Sleep a lot before you go. Consider sleeping pills for a few nights.
When going through security, ask for a pat down if you have a pacemaker, insulin pump, or other implanted device.
Take Dramamine if you get airsick. Take it 30 mins before leaving. (Ginger for after-surgery nausea doesn’t work as well on airsickness.)
While flying, stop reading if you feel queasy. Walk the aisles once an hour, don’t cross our legs, bend them as often as you can to prevent clots.
Drink lots of water and less caffeine, which eliminates water from your system. Never drink the water in the bathroom.
Once you’ve landed, if flying east, try 2-3 mg of melatonin at your local bedtime while you adapt. If flying west, take a small dose, say .5 mg, if you wake up early and want to go back to sleep.
I take Vitamin C, too—so many critters in cabin air. And I don’t mean snakes.
Monday, August 09, 2010
I used to get those blister sunburns as a kid. Where the blisters are like translucent grapes all over your shoulders. Supposed to be precursor to skin cancer, like I don’t have enough to worry about.
Linda Penney of Newsday writes about treating sunburns at home These are first-degree burns, you know.
A cool bath and cool compresses are recommended—to draw out the heat.
Use Eucerin or Aquaphor to keep skin moist—this won’t prevent blistering. We used to use Noxzema.
Tylenol or ibuprofen can help with pain—and a sunburn does feel stuff and stinging.
Some people try apple cider vinegar, or plantain, or cold milk on a compress. I also have heard of using tea.
Don't pop the blisters--this is not bubblewrap.
Yick—I remember this. Not a good memory. We didn’t have plantain, though. I guess we had sunblock and were just idiots--I can't remember.
Friday, August 06, 2010
My friend Gary Allen, a great foodie who wrote a book on cannibalism (OK, I know some unique people), told me about a site called REAL CHEAP FOOD.
This appealed to me financially and in terms of its no-nonsense naming philosophy.
Go to www.realcheapfood.com.
When I went to the site, the opening suggestion was Kale Chips. Cut up some kale, coat it with oil, and bake on a sheet at 350 degrees for 20 minutes, salt and eat.
People say they don’t even taste like kale!
You can also make mustard green chips. Collard green chips.
I asked my daughter if I should try it.
She said no.
Gary Allen’s nephews used to sneak around corners and point him out to their friends, whispering, “He’s a cannibal.”
Better not to judge.
Thursday, August 05, 2010
Backpacks! I remember grabbing my daughter’s off the floor and almost dislocating my shoulder. It felt like it was nailed there.
Turns out the school did not have lockers—all the books had to come home each night. This was in DC—a subway ride.
Neel Anand, MD, a board-certified spine surgeon in LA, says these little beauties can result in backache or neck or shoulder pain.
Make sure kids use both straps (nothing cool about being all crinky).
Make sure the thing does not slump down below the hips.
Make sure the child can and does stand up straight. If he or she is hunched, it’s too heavy.
Keep the weight to 10-15% of the child’s weight.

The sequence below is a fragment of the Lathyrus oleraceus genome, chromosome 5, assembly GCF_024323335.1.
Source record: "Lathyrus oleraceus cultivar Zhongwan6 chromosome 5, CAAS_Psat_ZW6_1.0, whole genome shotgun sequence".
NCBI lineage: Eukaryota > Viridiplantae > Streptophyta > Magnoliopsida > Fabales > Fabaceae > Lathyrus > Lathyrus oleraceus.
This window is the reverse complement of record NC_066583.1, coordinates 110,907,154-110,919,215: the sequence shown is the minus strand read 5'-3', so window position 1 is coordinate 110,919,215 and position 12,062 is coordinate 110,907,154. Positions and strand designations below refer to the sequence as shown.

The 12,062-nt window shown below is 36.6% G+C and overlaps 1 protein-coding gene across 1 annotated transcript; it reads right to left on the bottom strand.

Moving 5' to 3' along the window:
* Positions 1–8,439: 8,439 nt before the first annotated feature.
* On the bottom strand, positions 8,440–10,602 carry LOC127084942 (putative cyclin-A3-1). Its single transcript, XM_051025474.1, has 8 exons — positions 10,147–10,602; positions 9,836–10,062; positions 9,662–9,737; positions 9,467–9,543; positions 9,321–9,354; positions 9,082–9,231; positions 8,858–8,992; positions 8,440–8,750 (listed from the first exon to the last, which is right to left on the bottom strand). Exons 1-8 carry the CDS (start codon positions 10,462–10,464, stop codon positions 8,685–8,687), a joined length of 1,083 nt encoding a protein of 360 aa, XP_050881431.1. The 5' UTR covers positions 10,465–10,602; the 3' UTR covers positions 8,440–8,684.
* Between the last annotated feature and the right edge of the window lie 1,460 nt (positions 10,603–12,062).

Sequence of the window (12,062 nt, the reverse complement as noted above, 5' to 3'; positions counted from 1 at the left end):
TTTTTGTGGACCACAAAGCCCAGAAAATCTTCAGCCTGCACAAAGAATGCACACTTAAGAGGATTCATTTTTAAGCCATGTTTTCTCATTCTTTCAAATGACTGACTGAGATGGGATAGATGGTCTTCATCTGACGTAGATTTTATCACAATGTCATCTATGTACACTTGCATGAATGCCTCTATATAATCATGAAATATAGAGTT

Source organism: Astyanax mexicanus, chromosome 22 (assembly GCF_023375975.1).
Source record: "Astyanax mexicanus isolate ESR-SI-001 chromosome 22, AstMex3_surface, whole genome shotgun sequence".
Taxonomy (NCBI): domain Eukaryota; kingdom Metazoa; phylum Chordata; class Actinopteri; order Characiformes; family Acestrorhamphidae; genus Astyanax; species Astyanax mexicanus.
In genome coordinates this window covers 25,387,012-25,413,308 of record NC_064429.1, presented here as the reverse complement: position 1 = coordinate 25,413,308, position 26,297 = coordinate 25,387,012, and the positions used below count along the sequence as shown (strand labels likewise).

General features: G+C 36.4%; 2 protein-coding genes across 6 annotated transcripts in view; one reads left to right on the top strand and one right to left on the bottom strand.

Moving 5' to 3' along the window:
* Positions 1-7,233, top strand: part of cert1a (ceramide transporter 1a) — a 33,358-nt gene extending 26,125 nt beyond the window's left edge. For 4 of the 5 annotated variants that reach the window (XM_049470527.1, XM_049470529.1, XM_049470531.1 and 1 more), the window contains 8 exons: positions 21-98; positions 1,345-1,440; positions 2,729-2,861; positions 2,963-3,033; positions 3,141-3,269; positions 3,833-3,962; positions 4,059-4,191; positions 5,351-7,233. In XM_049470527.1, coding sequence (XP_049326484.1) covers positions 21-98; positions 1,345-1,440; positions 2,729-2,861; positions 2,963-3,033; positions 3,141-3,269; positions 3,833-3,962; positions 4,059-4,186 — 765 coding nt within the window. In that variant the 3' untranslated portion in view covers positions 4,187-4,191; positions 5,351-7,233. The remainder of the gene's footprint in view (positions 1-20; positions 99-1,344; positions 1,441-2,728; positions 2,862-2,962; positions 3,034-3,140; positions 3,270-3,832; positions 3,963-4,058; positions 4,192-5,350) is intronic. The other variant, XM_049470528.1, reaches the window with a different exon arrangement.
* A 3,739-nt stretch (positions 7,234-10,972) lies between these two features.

Try a backpack with wheels.
Wheels. What are they, 75? OK, so that’s Dork City…but these things get ridiculous!
Wednesday, August 04, 2010
Do you or your family members suffer from allergies?
What if you want to buy a vacuum cleaner or a new pillow? Will it make you worse? There is only so much Claritin one can take!
The Asthma and Allergy Foundation of American (aafa.org) and Allergy Standards Limited (ASL) have hooked up to vet household items for sneeze or wheeze potential.
Don’t you love it when people do work for you? I do.
So far, 80 products have earned the seal. Just reading that a product thinks it’s hypoallergenic is not enough for these people.
Check out www.allergystandards.com/asl-blog.html to see how they decide.
I have a relative with allergies—it’s sniff sniff all day, no matter what the season. Maybe some sniff-proofing would help.
I only get sniffy when I eat ramen that has a lot of cayenne in it. I am blessed.
Tuesday, August 03, 2010
Forget cops and expensive illegal drugs, some people swear you can achieve a catatonic or hallucinogenic state listening to certain tones that activate the brain certain ways.
Parents are ritualistically alarmed and shocked. Kids are ecstatic (or appropriately catatonic).
At first scientists said it was harmless…After all, isn’t music a mood changer?
Then naturally someone said, well, it might be a gateway drug to the real thing.
You know, reefer madness.
This is based on what they call Binaural beats or sequences. Highly technical tones people take years to develop. You get these off the internet. Check with Dr. Google.
What do I think? I think what goes around comes around. When do we get some nice CDs for cancer patients and pain management?
Monday, August 02, 2010
Seriously--they call it that.
The AARP Bulletin (Aug 2010) has a bleep on a portable "alternative" to nursing homes—a MEDCottage, 12 x 24, with a bathroom and way to signal caregivers that the old person needs them.
A minister invented this—and as you can see, triggered my snarkiness.
I have a shed in back like this—wired for electricity. I could add a bathroom.
So this is it? Don’t add a wing or mother-in-law suite, add a box?
Cities are lining up to zone for these things—if a doctor prescribes.
How would that go exactly? At the doctor. “I think your mother needs more supervision—she could fall—she should not be home alone.”
“OK, but we don’t have room—maybe the tool shed?”
I know—I am being a bitch. But heck, people.
They call this family-managed health care. You are the nurse. You live in the big house and just run back there a few dozen times a day.
And it's $75K.